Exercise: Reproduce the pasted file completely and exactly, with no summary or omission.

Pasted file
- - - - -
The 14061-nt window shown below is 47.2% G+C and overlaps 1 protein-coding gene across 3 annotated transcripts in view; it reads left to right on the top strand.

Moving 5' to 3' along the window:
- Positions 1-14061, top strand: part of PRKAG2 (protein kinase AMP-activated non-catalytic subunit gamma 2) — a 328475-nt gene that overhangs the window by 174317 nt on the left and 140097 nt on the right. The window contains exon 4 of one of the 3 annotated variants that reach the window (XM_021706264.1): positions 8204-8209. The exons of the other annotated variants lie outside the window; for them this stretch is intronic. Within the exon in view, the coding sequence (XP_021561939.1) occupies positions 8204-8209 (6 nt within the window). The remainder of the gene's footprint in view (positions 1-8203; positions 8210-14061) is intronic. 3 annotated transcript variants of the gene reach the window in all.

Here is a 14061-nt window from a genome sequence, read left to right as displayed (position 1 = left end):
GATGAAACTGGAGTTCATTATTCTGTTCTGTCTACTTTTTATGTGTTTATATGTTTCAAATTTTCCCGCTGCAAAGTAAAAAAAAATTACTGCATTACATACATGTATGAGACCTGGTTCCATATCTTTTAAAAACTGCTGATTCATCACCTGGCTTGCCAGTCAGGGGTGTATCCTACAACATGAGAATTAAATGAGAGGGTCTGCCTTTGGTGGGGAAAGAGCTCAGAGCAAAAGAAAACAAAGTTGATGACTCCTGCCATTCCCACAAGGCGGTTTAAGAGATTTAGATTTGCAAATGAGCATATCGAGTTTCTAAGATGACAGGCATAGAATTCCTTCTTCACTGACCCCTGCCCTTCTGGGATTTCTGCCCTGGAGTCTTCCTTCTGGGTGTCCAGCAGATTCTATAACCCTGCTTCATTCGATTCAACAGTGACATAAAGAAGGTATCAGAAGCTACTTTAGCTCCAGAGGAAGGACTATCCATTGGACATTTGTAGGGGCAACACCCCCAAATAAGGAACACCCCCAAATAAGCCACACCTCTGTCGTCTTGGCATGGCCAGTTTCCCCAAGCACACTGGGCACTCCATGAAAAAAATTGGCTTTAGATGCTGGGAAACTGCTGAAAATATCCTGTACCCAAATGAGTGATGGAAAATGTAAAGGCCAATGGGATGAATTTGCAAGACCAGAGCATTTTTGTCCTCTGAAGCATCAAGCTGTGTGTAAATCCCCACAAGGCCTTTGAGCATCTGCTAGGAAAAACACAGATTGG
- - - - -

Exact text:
The 14061-nt window shown below is 47.2% G+C and overlaps 1 protein-coding gene across 3 annotated transcripts in view; it reads left to right on the top strand.

Moving 5' to 3' along the window:
- Positions 1-14061, top strand: part of PRKAG2 (protein kinase AMP-activated non-catalytic subunit gamma 2) — a 328475-nt gene that overhangs the window by 174317 nt on the left and 140097 nt on the right. The window contains exon 4 of one of the 3 annotated variants that reach the window (XM_021706264.1): positions 8204-8209. The exons of the other annotated variants lie outside the window; for them this stretch is intronic. Within the exon in view, the coding sequence (XP_021561939.1) occupies positions 8204-8209 (6 nt within the window). The remainder of the gene's footprint in view (positions 1-8203; positions 8210-14061) is intronic. 3 annotated transcript variants of the gene reach the window in all.

Here is a 14061-nt window from a genome sequence, read left to right as displayed (position 1 = left end):
GATGAAACTGGAGTTCATTATTCTGTTCTGTCTACTTTTTATGTGTTTATATGTTTCAAATTTTCCCGCTGCAAAGTAAAAAAAAATTACTGCATTACATACATGTATGAGACCTGGTTCCATATCTTTTAAAAACTGCTGATTCATCACCTGGCTTGCCAGTCAGGGGTGTATCCTACAACATGAGAATTAAATGAGAGGGTCTGCCTTTGGTGGGGAAAGAGCTCAGAGCAAAAGAAAACAAAGTTGATGACTCCTGCCATTCCCACAAGGCGGTTTAAGAGATTTAGATTTGCAAATGAGCATATCGAGTTTCTAAGATGACAGGCATAGAATTCCTTCTTCACTGACCCCTGCCCTTCTGGGATTTCTGCCCTGGAGTCTTCCTTCTGGGTGTCCAGCAGATTCTATAACCCTGCTTCATTCGATTCAACAGTGACATAAAGAAGGTATCAGAAGCTACTTTAGCTCCAGAGGAAGGACTATCCATTGGACATTTGTAGGGGCAACACCCCCAAATAAGGAACACCCCCAAATAAGCCACACCTCTGTCGTCTTGGCATGGCCAGTTTCCCCAAGCACACTGGGCACTCCATGAAAAAAATTGGCTTTAGATGCTGGGAAACTGCTGAAAATATCCTGTACCCAAATGAGTGATGGAAAATGTAAAGGCCAATGGGATGAATTTGCAAGACCAGAGCATTTTTGTCCTCTGAAGCATCAAGCTGTGTGTAAATCCCCACAAGGCCTTTGAGCATCTGCTAGGAAAAACACAGATTGG